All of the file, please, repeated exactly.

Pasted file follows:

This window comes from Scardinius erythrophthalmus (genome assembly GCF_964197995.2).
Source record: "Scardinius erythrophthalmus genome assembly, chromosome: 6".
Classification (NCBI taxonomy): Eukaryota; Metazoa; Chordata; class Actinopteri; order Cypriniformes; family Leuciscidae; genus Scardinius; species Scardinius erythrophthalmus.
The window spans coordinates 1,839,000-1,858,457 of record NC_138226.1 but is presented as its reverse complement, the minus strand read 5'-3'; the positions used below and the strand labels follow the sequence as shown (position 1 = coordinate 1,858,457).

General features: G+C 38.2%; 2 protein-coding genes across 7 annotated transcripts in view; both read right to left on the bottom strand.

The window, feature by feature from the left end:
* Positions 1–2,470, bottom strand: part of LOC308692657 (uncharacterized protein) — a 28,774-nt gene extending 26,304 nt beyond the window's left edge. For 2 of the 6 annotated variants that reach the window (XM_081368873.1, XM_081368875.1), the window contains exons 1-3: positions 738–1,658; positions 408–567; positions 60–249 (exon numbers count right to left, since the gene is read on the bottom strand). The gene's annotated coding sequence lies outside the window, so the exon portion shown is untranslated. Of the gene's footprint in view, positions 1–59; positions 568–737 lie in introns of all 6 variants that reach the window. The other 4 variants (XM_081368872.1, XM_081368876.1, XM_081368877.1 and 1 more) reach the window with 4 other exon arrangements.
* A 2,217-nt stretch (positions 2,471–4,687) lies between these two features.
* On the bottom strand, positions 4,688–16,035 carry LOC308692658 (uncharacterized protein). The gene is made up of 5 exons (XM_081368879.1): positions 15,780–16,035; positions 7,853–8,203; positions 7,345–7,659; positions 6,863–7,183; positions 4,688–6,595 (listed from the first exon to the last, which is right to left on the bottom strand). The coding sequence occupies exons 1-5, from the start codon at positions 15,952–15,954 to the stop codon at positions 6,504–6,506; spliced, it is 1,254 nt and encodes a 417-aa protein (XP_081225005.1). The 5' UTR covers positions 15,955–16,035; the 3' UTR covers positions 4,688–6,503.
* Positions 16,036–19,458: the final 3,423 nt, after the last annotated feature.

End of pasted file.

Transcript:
This window comes from Scardinius erythrophthalmus (genome assembly GCF_964197995.2).
Source record: "Scardinius erythrophthalmus genome assembly, chromosome: 6".
Classification (NCBI taxonomy): Eukaryota; Metazoa; Chordata; class Actinopteri; order Cypriniformes; family Leuciscidae; genus Scardinius; species Scardinius erythrophthalmus.
The window spans coordinates 1,839,000-1,858,457 of record NC_138226.1 but is presented as its reverse complement, the minus strand read 5'-3'; the positions used below and the strand labels follow the sequence as shown (position 1 = coordinate 1,858,457).

General features: G+C 38.2%; 2 protein-coding genes across 7 annotated transcripts in view; both read right to left on the bottom strand.

The window, feature by feature from the left end:
* Positions 1–2,470, bottom strand: part of LOC308692657 (uncharacterized protein) — a 28,774-nt gene extending 26,304 nt beyond the window's left edge. For 2 of the 6 annotated variants that reach the window (XM_081368873.1, XM_081368875.1), the window contains exons 1-3: positions 738–1,658; positions 408–567; positions 60–249 (exon numbers count right to left, since the gene is read on the bottom strand). The gene's annotated coding sequence lies outside the window, so the exon portion shown is untranslated. Of the gene's footprint in view, positions 1–59; positions 568–737 lie in introns of all 6 variants that reach the window. The other 4 variants (XM_081368872.1, XM_081368876.1, XM_081368877.1 and 1 more) reach the window with 4 other exon arrangements.
* A 2,217-nt stretch (positions 2,471–4,687) lies between these two features.
* On the bottom strand, positions 4,688–16,035 carry LOC308692658 (uncharacterized protein). The gene is made up of 5 exons (XM_081368879.1): positions 15,780–16,035; positions 7,853–8,203; positions 7,345–7,659; positions 6,863–7,183; positions 4,688–6,595 (listed from the first exon to the last, which is right to left on the bottom strand). The coding sequence occupies exons 1-5, from the start codon at positions 15,952–15,954 to the stop codon at positions 6,504–6,506; spliced, it is 1,254 nt and encodes a 417-aa protein (XP_081225005.1). The 5' UTR covers positions 15,955–16,035; the 3' UTR covers positions 4,688–6,503.
* Positions 16,036–19,458: the final 3,423 nt, after the last annotated feature.